This video from a 2017 event at the Scottish Parliament in Edinburgh, about the future of technology in Scotland, helps to illustrate the power of stories to evoke not only ideas, but also feelings, about the future. Scottish musician and storyteller Karine Polwart was one of the keynote speakers, and here she offers three stories from the future (2030)::
Facer, K. (2016) ‘Using the Future in Education: Creating Space for Openness, Hope and Novelty’, in Lees, H. E. and Noddings, N. (eds) The Palgrave International Handbook of Alternative Education. London: Palgrave Macmillan UK, pp. 63–78. Facer’s chapter has much to say about our current preoccupations with the future of education, and how we can theorise these in critical and also hopeful ways. She highlights the tendencies of education to “treat the future as a landscape for rational choice making; … attempt to colonise the future by producing more “correct” visions of that landscape; [and to conceptualise] education as a distinctive means of protection against unknown and hence frightening futures” (p.65). Working against these tendencies, she argues, is necessary if we want to keep open the possibility of difference and novelty in the future.
Near Future Teaching report. https://www.nearfutureteaching.ed.ac.uk/outcomes/ The Near Future Teaching project ran between 2017 and 2019, with the goal to develop a values-based vision for the future of digital education at the University of Edinburgh. It used futures-thinking and design-based methodologies to work with more than 400 students, staff and other stakeholders in the production of this vision. This final report from the project explains its rationale and design, detailing the approach it took to mapping and understanding the future of digital education within the University. It shows how the project engaged widely with the University community in developing core values to guide us, and then sets out a vision and aims for a near future of teaching.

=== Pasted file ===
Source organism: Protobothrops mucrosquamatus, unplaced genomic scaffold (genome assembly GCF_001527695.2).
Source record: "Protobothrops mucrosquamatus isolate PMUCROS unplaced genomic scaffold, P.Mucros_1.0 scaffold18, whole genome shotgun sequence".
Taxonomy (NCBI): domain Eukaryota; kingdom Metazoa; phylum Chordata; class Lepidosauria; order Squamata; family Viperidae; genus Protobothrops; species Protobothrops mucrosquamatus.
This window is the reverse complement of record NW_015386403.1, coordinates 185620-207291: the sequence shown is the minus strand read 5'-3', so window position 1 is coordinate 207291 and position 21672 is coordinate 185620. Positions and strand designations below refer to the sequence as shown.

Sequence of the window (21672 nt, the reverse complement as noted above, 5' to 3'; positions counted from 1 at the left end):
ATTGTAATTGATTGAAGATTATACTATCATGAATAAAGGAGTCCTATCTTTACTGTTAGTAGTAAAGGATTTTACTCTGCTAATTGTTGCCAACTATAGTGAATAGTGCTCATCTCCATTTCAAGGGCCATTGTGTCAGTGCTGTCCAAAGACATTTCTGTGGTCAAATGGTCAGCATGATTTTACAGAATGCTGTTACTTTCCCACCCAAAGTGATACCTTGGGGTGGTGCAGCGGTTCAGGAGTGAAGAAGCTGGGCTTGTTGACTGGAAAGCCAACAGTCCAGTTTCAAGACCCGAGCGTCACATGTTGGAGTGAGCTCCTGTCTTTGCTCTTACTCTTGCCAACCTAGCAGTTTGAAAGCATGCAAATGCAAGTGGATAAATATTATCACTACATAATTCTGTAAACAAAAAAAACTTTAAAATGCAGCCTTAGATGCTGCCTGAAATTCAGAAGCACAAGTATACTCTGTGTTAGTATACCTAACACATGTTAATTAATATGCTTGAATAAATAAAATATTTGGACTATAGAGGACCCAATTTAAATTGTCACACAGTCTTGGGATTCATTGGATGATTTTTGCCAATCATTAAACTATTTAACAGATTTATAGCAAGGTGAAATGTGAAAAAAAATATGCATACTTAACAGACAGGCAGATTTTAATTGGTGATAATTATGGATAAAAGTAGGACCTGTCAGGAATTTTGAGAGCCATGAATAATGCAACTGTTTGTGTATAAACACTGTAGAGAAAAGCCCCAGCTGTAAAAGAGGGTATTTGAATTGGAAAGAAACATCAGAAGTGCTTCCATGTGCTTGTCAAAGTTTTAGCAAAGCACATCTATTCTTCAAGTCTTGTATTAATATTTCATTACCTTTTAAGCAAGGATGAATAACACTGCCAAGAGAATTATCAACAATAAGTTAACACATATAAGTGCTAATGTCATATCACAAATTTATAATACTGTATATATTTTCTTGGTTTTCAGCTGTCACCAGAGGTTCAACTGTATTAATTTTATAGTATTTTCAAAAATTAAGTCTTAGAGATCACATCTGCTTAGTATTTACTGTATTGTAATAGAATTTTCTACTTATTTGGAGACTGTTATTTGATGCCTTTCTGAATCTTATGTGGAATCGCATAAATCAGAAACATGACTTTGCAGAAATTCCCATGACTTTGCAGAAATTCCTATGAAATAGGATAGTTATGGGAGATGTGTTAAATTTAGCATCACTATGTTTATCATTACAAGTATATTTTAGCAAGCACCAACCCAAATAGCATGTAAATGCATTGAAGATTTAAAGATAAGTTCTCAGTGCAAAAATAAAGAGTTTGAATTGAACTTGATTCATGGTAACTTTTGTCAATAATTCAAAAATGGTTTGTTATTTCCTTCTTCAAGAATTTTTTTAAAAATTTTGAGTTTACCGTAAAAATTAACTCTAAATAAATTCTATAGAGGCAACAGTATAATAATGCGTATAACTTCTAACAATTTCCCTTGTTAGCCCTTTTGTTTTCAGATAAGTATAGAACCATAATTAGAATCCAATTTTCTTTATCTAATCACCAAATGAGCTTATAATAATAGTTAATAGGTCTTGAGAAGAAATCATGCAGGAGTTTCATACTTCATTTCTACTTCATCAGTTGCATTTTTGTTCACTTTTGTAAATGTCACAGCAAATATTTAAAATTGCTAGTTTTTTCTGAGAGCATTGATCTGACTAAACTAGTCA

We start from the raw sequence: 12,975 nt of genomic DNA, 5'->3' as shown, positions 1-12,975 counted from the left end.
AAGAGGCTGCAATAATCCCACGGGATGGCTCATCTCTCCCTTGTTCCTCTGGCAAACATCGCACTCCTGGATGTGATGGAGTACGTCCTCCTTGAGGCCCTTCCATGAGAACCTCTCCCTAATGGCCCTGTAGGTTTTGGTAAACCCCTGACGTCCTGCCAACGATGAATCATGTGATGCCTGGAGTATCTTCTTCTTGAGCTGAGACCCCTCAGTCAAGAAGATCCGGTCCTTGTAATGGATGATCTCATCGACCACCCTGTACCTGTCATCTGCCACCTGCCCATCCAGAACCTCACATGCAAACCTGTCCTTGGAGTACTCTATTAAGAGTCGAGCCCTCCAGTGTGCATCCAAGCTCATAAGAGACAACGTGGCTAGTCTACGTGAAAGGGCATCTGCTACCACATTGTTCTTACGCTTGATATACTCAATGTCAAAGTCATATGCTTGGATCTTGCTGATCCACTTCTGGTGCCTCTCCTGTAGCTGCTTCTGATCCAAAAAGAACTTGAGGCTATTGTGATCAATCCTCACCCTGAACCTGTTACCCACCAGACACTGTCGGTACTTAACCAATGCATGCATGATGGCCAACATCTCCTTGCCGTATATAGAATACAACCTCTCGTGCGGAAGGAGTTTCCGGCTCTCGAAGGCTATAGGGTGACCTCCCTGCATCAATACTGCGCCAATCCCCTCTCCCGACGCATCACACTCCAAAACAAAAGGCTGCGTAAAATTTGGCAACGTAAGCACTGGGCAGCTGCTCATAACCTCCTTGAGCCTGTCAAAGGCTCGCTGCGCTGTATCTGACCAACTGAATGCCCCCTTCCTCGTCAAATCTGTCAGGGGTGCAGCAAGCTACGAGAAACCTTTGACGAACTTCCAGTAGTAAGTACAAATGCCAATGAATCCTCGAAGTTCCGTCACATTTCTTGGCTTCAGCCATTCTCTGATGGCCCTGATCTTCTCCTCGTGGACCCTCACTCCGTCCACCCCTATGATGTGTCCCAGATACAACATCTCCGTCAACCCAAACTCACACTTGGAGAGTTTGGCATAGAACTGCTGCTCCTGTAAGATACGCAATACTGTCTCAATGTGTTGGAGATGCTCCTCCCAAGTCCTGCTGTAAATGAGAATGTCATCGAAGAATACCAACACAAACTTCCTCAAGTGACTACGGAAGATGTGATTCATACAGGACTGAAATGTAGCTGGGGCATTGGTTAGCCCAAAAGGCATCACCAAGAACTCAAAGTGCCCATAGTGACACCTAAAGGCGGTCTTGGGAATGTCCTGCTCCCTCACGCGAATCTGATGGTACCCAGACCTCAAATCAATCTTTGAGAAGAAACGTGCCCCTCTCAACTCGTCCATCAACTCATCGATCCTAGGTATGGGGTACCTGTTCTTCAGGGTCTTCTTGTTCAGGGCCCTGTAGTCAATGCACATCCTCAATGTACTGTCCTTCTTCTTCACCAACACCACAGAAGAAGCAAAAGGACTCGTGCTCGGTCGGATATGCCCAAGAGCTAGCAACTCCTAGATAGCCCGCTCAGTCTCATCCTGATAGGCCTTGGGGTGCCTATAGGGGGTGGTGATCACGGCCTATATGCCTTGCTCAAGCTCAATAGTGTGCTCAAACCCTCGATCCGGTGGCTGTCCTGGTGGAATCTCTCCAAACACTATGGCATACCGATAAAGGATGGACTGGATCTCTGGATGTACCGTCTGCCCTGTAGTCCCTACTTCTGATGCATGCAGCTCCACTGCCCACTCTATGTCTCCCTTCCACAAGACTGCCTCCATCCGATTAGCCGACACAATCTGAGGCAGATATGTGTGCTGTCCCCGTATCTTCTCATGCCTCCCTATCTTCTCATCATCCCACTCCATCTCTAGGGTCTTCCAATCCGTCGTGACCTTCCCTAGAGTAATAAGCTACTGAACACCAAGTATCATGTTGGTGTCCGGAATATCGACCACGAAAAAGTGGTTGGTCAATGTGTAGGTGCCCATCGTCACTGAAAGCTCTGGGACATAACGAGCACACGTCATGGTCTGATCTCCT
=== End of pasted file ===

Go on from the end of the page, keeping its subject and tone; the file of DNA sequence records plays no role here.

Pew reports on the Future of the Internet, Pew Research Center. http://www.pewinternet.org/topics/future-of-the-internet/. Pew reports are released on a variety of topics each year, asking “experts and Internet stakeholders” to respond to sets of statements (“tension pairs”) about possible digital futures. These reports are interesting not only for the range of opinions they generate, but in helping us think through the effect that asking certain kinds of questions, in certain ways, of certain people, might have on the ‘futures’ that are produced as a result.
Weller, M. (2019) ‘Learning the rules of predicting the future’. The Ed Techie. Available at: http://blog.edtechie.net/higher-ed/learning-the-rules-of-predicting-the-future/ . In this short blog post, Weller proposes four ‘rules’ of predicting the future of higher education – about the nature of change, the importance of social structures, ‘historical amnesia’ and the non-neutrality of technology.
Do you agree that Facer’s ‘pedagogy of the present’ is a promising and hopeful approach to education?
What aims might appear in your preferred future for digital education? How do these relate to or differ from those in the Near Future Teaching report?
Choose a quote from one of the PEW ‘Future of the Internet’ reports, and start a discussion about it with someone!